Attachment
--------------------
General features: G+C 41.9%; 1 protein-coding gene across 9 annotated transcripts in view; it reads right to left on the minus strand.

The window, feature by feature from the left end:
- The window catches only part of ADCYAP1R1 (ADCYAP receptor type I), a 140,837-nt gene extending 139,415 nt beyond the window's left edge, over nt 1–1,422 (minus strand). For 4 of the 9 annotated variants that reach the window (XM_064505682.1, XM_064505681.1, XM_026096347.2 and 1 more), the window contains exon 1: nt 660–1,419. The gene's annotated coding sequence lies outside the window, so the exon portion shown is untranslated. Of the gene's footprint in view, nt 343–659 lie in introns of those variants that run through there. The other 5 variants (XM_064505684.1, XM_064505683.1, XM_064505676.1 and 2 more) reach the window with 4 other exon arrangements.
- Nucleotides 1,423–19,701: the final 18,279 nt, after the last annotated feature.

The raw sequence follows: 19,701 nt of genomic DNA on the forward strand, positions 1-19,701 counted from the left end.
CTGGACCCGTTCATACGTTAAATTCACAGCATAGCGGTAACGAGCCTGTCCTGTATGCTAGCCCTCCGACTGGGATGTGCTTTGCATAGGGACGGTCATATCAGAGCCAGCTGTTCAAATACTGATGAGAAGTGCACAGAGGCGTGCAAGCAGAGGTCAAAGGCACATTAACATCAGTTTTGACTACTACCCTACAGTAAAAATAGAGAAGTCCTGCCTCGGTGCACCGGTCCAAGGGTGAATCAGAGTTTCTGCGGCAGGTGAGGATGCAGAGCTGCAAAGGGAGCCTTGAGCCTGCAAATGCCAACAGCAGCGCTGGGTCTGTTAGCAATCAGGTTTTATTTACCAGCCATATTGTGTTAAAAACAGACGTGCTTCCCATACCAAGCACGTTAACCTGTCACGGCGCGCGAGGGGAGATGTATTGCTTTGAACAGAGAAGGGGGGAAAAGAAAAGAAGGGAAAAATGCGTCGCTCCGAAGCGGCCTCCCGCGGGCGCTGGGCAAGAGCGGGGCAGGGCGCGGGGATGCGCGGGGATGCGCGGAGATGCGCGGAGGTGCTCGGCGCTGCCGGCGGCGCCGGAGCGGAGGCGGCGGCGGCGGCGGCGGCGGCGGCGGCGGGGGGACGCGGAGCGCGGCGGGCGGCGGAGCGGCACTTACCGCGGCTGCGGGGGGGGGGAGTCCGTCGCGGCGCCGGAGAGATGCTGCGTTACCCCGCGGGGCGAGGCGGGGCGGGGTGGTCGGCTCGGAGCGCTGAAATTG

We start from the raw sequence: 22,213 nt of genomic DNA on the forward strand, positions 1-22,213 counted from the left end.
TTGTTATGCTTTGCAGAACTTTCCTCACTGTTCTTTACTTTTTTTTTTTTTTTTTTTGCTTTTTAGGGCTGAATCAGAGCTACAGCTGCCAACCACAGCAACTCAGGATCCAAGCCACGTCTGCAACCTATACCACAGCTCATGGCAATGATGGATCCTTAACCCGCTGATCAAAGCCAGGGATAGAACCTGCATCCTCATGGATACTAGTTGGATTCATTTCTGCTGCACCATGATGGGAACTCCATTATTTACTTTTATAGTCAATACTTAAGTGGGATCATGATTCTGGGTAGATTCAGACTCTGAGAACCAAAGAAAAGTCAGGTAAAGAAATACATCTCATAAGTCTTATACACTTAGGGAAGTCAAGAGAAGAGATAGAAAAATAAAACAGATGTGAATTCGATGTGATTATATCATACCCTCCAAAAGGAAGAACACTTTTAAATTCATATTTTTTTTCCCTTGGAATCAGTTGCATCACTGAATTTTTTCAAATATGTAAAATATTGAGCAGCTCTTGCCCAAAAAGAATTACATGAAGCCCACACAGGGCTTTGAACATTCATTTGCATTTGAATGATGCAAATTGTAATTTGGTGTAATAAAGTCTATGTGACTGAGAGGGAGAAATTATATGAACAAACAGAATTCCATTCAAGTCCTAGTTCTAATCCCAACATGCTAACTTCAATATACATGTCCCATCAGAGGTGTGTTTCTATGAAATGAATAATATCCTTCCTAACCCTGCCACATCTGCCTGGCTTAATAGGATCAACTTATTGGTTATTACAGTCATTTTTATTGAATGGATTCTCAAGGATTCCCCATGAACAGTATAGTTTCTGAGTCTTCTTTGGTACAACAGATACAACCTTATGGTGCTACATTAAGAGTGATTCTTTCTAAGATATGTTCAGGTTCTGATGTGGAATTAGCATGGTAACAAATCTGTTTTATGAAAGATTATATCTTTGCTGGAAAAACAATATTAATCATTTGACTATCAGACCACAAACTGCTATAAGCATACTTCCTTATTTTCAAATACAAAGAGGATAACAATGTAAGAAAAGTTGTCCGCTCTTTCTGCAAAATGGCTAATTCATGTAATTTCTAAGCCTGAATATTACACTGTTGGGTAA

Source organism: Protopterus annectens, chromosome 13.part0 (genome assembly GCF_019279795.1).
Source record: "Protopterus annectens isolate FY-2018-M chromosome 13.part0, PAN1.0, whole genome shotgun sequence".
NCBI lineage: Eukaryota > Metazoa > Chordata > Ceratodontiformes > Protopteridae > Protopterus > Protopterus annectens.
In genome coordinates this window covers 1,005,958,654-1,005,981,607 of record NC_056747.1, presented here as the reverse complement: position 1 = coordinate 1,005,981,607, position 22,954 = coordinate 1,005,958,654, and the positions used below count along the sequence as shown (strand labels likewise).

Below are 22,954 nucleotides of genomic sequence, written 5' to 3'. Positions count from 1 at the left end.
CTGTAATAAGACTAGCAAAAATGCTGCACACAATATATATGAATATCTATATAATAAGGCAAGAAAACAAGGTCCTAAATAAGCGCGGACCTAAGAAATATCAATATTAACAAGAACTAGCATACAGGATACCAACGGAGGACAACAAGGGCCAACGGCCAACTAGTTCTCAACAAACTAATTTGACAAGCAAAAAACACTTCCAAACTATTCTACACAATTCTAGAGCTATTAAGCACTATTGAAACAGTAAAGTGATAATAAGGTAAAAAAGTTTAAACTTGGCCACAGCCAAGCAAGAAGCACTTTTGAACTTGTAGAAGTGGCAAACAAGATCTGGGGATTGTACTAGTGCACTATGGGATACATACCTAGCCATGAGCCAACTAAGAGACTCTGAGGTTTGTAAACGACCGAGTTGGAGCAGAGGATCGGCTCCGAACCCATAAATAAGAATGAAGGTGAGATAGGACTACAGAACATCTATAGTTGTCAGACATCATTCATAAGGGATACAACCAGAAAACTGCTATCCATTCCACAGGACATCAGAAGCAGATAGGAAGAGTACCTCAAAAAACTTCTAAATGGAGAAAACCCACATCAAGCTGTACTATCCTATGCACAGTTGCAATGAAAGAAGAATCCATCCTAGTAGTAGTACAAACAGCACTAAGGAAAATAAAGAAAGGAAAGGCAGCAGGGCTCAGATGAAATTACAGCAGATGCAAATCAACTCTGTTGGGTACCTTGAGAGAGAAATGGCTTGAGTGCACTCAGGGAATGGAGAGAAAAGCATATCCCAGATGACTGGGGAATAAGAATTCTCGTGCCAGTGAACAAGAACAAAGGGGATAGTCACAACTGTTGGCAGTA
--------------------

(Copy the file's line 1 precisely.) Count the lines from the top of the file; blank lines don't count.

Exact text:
General features: G+C 41.9%; 1 protein-coding gene across 9 annotated transcripts in view; it reads right to left on the minus strand.